What was your dissertation title and topic?

“Could Cats Turn Out to be Robots?” Putnam, Burge and Twin Earth arguments

What seminar stood out and influenced your thinking?

David Kaplan on Russell and Frege; Rogers Albritton on anything; Tyler Burge on Mental Representation

What, if anything, about the UCLA department’s culture and approach to philosophy has influenced your intellectual approach?

The rigor, patience, seriousness, humility, and joy that the faculty showed toward philosophical questions.

If your current career is outside of academia, have you found your philosophical training useful and if so, in what way?

After UCLA, I taught at University College London and UC Riverside. Then I left philosophy and re-invented myself as a public policy analyst. I work for research and consulting firms that provide advice to governments on policy issues. One striking fact about my transition was that in my work on economics and policy I immediately met more or less exactly the issues that interested me in philosophy. For example, I know that at UCLA, I worked on technical issues in logic, philosophy of language, and the theory of action, that re-appear in Kahneman and Tversky and in behavioral economics. Moreover, every serious policy idea is motivated by a concept of the good and constrained by a concept of the right. So, it’s a bit as though I never left.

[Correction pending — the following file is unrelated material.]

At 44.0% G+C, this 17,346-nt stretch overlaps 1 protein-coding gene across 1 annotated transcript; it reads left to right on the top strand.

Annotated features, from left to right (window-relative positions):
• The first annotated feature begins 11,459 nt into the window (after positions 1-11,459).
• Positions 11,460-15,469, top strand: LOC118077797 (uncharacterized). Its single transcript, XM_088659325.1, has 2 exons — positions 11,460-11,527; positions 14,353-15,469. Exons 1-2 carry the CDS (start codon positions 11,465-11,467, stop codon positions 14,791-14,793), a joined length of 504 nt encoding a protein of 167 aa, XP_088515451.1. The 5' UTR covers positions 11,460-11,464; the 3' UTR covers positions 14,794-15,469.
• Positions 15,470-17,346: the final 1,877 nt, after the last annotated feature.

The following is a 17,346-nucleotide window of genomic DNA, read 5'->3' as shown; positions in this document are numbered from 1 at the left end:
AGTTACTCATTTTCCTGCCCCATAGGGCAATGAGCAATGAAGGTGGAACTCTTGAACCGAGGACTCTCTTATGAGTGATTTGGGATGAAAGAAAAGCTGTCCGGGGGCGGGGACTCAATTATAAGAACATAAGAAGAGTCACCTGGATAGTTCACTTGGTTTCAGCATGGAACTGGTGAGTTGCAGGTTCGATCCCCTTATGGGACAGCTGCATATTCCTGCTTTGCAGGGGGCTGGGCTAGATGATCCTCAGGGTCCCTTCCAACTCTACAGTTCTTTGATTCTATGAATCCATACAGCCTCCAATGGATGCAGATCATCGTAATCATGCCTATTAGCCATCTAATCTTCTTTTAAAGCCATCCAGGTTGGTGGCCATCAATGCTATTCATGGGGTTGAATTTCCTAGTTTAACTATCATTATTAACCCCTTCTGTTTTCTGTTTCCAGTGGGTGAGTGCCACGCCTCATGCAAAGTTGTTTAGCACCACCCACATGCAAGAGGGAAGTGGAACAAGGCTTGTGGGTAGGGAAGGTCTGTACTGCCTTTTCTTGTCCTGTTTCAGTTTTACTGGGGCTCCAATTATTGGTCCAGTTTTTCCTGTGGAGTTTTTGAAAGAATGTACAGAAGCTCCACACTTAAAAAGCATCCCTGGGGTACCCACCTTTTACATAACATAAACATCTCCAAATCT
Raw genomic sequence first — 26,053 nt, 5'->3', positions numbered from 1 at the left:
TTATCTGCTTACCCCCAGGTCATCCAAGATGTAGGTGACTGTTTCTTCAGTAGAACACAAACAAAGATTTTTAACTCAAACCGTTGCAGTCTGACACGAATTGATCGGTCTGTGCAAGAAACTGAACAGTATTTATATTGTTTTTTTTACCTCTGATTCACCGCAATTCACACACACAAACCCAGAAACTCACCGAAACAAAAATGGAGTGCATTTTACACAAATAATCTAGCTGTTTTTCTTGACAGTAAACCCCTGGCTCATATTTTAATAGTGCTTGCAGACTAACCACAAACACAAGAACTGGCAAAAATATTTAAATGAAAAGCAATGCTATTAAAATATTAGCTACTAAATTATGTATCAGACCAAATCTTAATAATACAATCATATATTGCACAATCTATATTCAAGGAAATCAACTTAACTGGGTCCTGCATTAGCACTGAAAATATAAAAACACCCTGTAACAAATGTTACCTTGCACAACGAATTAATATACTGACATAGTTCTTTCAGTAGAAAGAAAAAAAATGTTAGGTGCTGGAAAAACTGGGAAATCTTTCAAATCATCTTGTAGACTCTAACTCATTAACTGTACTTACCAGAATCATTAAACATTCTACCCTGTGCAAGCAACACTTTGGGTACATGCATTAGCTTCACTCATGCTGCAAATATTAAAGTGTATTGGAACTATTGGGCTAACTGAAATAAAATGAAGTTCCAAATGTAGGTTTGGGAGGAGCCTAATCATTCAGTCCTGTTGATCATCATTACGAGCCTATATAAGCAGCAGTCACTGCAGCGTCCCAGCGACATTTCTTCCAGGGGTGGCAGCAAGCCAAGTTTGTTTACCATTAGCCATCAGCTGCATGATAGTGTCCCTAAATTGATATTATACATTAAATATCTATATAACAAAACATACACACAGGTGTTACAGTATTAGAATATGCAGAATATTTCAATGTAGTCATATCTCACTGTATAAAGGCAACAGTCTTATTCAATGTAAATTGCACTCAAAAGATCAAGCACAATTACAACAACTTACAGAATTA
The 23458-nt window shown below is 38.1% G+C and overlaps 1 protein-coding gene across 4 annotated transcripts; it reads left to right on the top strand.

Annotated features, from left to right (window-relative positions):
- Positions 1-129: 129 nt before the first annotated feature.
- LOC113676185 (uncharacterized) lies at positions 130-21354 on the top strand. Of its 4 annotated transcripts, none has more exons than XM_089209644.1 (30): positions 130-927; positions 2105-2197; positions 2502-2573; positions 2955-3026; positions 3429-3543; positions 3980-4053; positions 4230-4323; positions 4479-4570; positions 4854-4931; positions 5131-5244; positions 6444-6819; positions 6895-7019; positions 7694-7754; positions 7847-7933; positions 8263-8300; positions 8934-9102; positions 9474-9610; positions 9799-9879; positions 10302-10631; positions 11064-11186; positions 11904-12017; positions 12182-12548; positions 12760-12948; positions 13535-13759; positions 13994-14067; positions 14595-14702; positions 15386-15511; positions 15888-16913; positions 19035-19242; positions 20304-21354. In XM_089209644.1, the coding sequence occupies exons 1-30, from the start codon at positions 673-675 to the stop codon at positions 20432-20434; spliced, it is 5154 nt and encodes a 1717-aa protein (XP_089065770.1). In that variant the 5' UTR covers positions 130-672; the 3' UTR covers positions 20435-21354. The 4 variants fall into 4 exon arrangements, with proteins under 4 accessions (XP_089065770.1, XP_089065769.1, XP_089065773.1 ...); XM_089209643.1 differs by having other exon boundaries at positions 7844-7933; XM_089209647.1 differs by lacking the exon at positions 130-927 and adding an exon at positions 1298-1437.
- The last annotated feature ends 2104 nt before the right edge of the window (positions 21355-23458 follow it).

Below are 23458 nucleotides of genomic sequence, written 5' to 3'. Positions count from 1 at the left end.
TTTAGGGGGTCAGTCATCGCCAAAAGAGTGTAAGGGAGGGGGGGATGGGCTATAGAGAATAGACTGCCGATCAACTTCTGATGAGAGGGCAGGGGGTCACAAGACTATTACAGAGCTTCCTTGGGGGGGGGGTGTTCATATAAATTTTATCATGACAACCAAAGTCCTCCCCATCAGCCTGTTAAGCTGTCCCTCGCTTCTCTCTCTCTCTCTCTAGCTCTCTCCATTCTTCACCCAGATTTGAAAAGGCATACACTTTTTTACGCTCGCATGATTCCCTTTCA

Any all-time favorite philosophical articles or books you would recommend? Any new discoveries?


  • Kripke, “Naming and Necessity”
  • Rawls, “A Theory of Justice”
  • Hilary Putnam’s collected papers, especially “The Meaning of Meaning”
  • David Kaplan, “Quantifying In”, “Demonstratives” and his lectures on Frege and Russell
  • Keith Donellan “Reference and Definite Descriptions”
  • Tyler Burge “Individualism and the Mental”
  • Kant “Groundwork for the Metaphysics of Morals”
  • Paul Benacerraf “What Numbers Could not Be”
  • WVO Quine “Carnap and Logical Truth”
  • Chomsky “Language and Mind”
  • David Lyons “Forms and Limits of Utilitarianism”
  • Thomas Scanlon “The Possibility of Altruism”
  • Jane Austen “Pride and Prejudice”


  • Anything by David M. Kreps
  • Anything by Amartya Sen
  • Kahnemann and Tversky, “Choices, Values, Frames”
  • Atul Gawande, “The Checklist Manifesto”
  • Albert O. Hirschman “Exit, Voice, and Loyalty”ated by a concept of the good and constrained by a concept of the right. So, it’s a bit as thought I never left.